Friday, April 20, 2007

Zahn on the Pastoral Epistles

It is a good exercise to ocassionally read older NT Introductons when you get a chance and it makes you realize that very little is actually new these days. I have been flicking through Theodor Zahn's NT Intro and here is what he had to say about the Pastoral Epistles:

With regard to that last refuge of so-called criticism, namely, the linguistic character of the letters, it is to be remarked at the outset that a pseudo-Paul, by repeating and imitating Pauline expressions, would be sure to make mistakes and so betray himself. The opposite is what we really find. Even the greetings, which would be the most apt to be handled in this way, are thoroughly originaly, hwoing dependence neitehr upon earlier letters nor upon teh common model. Here also is to be observed the peculiarity of Paul's style, by which he repeats within short range a characteristic word once used or a realted word, without prejudice to the fact that for one not a Greek he has command of an unusually larger number of words and expressions, which would tend rater to increase with time than to diminish. Itis also to be observed that 1 Tim. and Titus were written withint a short time of each otehr and for like reasons, and that of 2 Tim. also is considerably close to thtese letters both in time and purpose than it is to any of the Epistles that we have investigated. Consequently the fact that these three letters have certain expressions in common which either are found not in the earlier Pauline Epistles at all, or occur only rarely, is no proof that they are spurious, but only goes to confirm the conclusion arrived at from the investigation of their contens, that they all belong to the same period of Paul's life, and that the last. If it be admitted tha the linguistic phenomena of the letters controvert altogether the efforts of numerous "apologists" to find a palce for 1 Tim. and Titus in the earlier period of Paul's life, then the "critics" in their turn ought not to deny that 2 Tim. is different from the other two not only in content, but also linguistically. Such difference is very difficult to understand if all three are the work of a forger, but very easy to explain if they wre written by Paul under the conditions which the letters themselves disclose.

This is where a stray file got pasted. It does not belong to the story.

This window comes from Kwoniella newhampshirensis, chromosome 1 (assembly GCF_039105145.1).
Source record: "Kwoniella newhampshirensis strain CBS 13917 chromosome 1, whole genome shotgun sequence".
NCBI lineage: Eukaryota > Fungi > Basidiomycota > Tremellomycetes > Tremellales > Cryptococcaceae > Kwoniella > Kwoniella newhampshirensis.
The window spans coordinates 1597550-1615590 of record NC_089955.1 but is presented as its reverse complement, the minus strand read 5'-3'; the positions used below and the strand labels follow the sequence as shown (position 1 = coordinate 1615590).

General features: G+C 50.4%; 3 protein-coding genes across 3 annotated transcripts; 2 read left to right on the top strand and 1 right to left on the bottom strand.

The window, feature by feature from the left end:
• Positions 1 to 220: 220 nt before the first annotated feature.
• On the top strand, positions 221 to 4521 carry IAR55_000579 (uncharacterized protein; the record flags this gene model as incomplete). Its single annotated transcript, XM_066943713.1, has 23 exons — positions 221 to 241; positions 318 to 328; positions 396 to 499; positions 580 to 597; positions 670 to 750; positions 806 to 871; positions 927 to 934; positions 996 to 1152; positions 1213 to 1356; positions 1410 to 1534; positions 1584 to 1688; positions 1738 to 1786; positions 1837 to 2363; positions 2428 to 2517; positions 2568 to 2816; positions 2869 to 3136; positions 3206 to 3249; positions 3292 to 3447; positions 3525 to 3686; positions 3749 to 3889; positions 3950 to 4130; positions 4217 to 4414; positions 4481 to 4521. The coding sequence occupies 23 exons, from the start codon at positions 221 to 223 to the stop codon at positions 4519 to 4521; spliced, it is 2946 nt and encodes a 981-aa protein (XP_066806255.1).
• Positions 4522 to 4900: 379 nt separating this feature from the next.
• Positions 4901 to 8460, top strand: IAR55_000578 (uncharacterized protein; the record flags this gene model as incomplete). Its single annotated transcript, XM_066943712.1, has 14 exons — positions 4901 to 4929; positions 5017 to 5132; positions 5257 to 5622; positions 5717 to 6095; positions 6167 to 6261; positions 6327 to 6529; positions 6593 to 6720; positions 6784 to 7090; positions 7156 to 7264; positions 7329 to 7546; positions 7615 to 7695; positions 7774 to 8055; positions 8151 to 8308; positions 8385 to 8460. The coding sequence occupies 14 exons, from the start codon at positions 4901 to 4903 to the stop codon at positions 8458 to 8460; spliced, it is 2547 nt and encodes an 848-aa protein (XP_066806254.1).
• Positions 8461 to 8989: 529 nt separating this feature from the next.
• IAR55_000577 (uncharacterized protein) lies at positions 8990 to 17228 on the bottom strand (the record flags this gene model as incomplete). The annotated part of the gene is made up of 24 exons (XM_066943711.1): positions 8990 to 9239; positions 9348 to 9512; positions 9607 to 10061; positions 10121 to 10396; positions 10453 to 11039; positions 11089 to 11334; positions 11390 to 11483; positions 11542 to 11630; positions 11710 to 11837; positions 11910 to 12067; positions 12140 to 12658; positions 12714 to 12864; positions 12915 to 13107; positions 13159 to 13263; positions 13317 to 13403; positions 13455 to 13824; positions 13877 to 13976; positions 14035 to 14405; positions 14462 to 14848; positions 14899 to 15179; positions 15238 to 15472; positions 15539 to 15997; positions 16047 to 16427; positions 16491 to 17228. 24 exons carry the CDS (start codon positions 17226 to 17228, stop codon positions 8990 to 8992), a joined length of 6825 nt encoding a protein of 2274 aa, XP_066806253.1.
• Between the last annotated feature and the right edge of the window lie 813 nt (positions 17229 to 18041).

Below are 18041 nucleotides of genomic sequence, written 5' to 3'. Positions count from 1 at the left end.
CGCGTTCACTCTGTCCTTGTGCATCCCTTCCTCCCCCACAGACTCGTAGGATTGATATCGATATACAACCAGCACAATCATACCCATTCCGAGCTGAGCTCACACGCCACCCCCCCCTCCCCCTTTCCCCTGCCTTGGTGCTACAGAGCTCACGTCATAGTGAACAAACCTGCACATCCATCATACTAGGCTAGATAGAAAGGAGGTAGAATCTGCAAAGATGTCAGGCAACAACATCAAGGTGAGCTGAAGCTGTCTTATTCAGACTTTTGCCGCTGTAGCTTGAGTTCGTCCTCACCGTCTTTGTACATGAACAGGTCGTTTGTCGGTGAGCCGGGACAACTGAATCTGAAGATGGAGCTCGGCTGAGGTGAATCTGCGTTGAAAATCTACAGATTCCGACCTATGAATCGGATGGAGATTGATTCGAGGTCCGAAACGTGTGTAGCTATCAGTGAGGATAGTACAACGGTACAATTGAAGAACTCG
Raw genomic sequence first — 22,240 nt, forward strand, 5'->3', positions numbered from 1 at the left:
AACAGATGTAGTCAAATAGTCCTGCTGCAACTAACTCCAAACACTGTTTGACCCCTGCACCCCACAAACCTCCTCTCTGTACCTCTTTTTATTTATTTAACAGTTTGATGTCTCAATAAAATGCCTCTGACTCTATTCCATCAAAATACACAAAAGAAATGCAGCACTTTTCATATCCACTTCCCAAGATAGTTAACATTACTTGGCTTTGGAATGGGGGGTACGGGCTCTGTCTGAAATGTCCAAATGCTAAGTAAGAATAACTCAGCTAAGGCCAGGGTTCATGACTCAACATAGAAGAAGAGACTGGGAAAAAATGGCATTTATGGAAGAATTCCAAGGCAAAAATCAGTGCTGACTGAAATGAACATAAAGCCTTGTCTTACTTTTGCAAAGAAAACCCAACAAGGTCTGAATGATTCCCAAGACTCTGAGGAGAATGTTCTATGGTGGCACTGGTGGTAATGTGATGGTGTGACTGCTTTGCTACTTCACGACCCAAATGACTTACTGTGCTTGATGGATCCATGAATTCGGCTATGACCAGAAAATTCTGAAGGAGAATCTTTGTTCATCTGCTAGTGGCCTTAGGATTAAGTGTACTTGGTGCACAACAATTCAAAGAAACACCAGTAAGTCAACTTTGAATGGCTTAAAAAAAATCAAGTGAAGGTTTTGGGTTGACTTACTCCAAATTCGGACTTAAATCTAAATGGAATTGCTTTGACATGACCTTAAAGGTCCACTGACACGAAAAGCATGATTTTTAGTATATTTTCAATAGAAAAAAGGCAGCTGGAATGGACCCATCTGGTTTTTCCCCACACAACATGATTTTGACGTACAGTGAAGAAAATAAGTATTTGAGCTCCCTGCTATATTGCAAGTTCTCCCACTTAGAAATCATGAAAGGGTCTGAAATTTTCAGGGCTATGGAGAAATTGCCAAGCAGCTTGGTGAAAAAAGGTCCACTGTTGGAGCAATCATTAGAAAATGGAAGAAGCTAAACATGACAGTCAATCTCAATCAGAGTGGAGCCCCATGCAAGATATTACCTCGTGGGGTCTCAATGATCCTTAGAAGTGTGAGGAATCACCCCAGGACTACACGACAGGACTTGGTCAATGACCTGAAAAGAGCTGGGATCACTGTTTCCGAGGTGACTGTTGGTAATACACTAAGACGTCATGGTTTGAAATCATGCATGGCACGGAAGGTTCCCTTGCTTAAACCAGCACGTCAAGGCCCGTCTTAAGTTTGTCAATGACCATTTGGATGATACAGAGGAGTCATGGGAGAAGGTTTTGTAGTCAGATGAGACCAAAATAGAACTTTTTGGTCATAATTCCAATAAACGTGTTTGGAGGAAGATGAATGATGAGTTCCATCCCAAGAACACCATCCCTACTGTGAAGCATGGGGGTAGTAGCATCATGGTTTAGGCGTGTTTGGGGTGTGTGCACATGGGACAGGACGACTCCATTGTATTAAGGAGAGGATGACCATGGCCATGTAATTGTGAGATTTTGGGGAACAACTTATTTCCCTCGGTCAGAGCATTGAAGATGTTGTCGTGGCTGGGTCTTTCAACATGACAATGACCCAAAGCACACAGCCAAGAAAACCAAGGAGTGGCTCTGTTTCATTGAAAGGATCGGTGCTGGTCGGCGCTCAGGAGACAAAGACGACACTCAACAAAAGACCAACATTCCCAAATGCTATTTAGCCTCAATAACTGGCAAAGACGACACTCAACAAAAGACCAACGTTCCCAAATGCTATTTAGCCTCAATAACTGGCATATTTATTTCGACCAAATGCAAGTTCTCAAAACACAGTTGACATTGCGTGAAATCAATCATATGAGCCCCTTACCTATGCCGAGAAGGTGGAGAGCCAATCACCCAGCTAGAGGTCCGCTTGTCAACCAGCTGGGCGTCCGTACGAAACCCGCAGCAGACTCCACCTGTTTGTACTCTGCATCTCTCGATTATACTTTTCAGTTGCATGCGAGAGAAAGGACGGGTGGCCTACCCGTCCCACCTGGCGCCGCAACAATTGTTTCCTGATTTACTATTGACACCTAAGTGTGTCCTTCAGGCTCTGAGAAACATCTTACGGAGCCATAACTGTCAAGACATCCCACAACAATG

T. Zahn, Introduction to the New Testament (ed. M.W. Jacobus; 3 vols; 3rd edn; Minneapolis: Kock and Klock/Kregal, 1953), 2.121-22.


Daniel Kirk said...

So, by "little new" did you mean "conservative scholars fighting tooth and nail against a seemingly inevitable conclusion--namely, that Paul didn't write [at least one or two of] the pastoral epistles"?


Denny Burk said...

Dear Michael,

I'm sorry to post an unrelated comment. However, I'm still trying to contact you by e-mail, but I fear perhaps you still haven't received my notes. I received your recent e-mail, and I responded. But since I haven't heard back from you, I'm assuming that you didn't receive mine?

Really enjoying and "amening" your article on Romans 4:25,
Denny Burk

Peter M. Head said...

I always knew Zahn couldn't spell.